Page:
Dig Your Well Before You’re Thirsty

I recently spoke with Pat Romboletti and during our conversation she shared with me her thoughts on different aspects of networking. Pat is an ExecuNet career strategist, LinkedIn expert, recruiter, and facilitator of our Atlanta networking meetings. I enjoyed the conversation so much I wanted to share some highlights here for those of you who haven’t had the opportunity to speak with her.

It’s pretty simple, but if you follow this advice you’ll be an effective networker.

What Can I Do for You?

A founding principle of ExecuNet, this is the foundation of networking success. You cannot be a successful networker if you’re leading with what you need/want. Instead look to help others, and they will look to repay the favor. This applies even when you’re looking for a job. Unemployed executives can still be useful; don’t forget that about others or yourself! Your most pressing need may be finding a job, but that’s not the case for people you need help from. Instead, focus on their needs to get your own met.

When the Well Runs Dry

dried-out-wellIf you neglected your network because you were too busy with doing your job and caring for your family, you aren’t alone. Asking a neglected network for help won’t get results. So what’s the owner of a neglected network to do? Pat suggests getting to work earning the right to leverage those relationships again. She suggests scheduling time each week to reach out to one’s network with articles, check-in notes, offers to help with projects (that you’re aware of from check-ins), and offers to connect them with others in your network who you think they should know.

  • Articles: The articles must be specific to the person. meaning just because they are in HR you don’t send them an HR-related article. It must be something directly connected to a specific area they’re interested in.
  • Check-ins: Are all about them. Find out what’s going on with the contact at work and at home. get a sense of what’s important to them. You cannot connect with someone until you really understand what they care about. “If you don’t know something about a person that’s important to that person’s life… they aren’t a real networking contact,” said Pat.
  • Connecting to others: Put thought into it. Consider who in your network would benefit from meeting each other, and then go ahead and introduce them, explaining why you think they should connect. You’re helping your connections achieve their goals and you become top-of-mind and appreciated by both. Win-win-win!

“People don’t bother to help people who haven’t made deposits in the relationship,” Pat warned. So when you’ve neglected your network make sure you spend a lot of time giving before you even consider asking for anything. “No relationship can survive lack of reciprocal appreciation.” Can’t do something solely to get something back. So as hard as it is when you’re in need of a job, don’t ask for help with your problems. If you don’t want your attempts to reconnect to ring hollow, you can’t ask for help. Instead, share your situation if asked, but focus on common interests and what you can do for them.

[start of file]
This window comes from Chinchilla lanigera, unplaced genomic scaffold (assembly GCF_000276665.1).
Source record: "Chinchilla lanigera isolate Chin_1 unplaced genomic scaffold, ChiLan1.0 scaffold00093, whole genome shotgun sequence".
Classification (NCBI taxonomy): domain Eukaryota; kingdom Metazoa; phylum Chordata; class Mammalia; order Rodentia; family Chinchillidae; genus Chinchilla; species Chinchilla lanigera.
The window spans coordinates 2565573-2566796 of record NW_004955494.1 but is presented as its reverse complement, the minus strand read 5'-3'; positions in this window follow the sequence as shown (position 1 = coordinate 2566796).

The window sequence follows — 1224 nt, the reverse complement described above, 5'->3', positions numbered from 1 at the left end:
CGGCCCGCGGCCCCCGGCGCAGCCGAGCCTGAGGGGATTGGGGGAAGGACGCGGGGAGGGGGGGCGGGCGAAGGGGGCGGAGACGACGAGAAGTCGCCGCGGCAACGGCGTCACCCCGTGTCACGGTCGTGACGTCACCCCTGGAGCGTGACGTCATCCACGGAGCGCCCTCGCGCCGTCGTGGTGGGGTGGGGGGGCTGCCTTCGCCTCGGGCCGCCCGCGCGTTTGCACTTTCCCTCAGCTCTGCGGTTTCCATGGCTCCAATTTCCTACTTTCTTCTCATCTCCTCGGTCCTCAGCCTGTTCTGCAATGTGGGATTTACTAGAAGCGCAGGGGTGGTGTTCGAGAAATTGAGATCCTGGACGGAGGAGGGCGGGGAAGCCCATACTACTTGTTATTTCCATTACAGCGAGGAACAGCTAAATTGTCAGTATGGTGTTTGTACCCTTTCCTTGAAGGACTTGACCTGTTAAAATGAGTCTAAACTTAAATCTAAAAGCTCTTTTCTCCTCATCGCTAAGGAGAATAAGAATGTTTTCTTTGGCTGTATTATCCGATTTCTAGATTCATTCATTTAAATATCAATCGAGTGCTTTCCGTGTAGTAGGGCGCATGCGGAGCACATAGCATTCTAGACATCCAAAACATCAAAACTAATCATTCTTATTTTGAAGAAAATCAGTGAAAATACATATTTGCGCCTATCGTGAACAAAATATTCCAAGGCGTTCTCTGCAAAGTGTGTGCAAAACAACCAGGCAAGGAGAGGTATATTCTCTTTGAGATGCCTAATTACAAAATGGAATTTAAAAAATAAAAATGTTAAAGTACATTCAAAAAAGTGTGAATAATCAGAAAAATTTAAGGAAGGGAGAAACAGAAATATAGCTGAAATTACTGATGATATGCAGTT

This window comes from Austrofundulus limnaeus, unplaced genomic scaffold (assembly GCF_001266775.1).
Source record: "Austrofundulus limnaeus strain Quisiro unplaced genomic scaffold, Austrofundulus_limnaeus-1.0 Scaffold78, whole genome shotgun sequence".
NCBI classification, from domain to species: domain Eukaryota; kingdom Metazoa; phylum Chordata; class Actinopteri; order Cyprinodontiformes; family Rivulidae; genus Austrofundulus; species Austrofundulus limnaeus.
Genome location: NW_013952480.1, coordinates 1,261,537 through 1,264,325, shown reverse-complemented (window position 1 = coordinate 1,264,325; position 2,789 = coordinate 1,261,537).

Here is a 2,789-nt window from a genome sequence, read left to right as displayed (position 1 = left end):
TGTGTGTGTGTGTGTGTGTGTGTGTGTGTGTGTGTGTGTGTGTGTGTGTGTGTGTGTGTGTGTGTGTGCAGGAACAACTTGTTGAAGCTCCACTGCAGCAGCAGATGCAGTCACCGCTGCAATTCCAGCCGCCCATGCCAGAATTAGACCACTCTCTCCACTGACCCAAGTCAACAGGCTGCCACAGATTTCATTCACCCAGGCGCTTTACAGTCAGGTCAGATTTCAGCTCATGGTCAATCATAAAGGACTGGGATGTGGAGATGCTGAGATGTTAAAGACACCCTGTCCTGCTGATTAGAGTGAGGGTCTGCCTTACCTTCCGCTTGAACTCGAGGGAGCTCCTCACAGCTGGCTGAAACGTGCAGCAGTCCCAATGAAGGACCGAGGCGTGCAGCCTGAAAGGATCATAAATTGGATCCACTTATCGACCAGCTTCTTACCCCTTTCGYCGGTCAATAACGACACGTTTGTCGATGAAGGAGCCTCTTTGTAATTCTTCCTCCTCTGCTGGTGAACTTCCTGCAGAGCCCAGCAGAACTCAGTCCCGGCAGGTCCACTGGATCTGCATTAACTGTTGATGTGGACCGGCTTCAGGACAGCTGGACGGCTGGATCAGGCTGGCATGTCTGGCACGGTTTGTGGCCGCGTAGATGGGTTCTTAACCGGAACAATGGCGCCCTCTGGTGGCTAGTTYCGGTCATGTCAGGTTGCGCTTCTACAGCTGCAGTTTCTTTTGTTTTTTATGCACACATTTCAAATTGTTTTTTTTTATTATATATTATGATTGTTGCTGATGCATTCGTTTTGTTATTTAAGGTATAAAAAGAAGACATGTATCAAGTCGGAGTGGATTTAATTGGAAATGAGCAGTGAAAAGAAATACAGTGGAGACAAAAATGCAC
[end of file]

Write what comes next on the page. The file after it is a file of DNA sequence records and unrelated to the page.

“You only get one do-over from most people. You can’t neglect (your network) and then re-ignite it more than once.” If you’re in resurrection mode, do it right, because it’s doubtful you’ll get another chance.

Support. It Does a Career Good

You can’t be a lone ranger. These days, you need a posse.

Spending 10+ years in a role isn’t so common anymore. As a result, executives are always in a state of transition, even when not looking for a job, and require a team of like-minded executives from a variety of industries who are always looking to help each other. Some of that can be done online through LinkedIn, but it’s ideal to have an in-person group to meet with regularly. Pat is the facilitator of ExecuNet’s Atlanta networking meetings. In Atlanta, she’s created the epitome of an ExecuNet networking group. “It’s a career group, not an in-transition group,” stated Pat. “We’re here for all aspects of your career. No one’s bringing 30 copies of their resume, passing them out and leaving.” The group’s about executives finding ways to help each other on the continuum of their careers, in-role and in-search.

“A network that you’re not helping will not help you… it’s not a true network,” cautioned Pat. She continued to explain that these days executives will transition multiple times in a career and your network will be your lifeline.” If you just engage your network when you are in job search mode, when you need them, you’ll end up missing out on much-needed back-up at a crucial time.

Pat’s group stays intact, actively helping each other with in-role and in-search challenges, because the collective is committed to each other, with employed-and-not-looking group members attending meetings regularly to maintain their connections by making deposits into their networking “account” or “digging their well a bit deeper” for when they may need to draw from it. No matter how busy, the group members are all better off when they continue with the group even after they land.

Failure to give back to the network will cause you to lose all your networking capital. Keep that in mind… when you don’t need your network.



William Flamme

William Flamme

William Flamme is ExecuNet's Marketing Content Manager, where he is responsible for developing engaging career, job search, and leadership insight and delivering executive-level content across the various properties under the ExecuNet brand. Prior to joining ExecuNet in 2008, Will earned a master's degree in education and taught fifth grade and sixth grade. As a teacher, he deepened his appreciation for the written word and mastered skills necessary for managing writers who sometimes view deadlines as homework.

No Replies to "Dig Your Well Before You're Thirsty"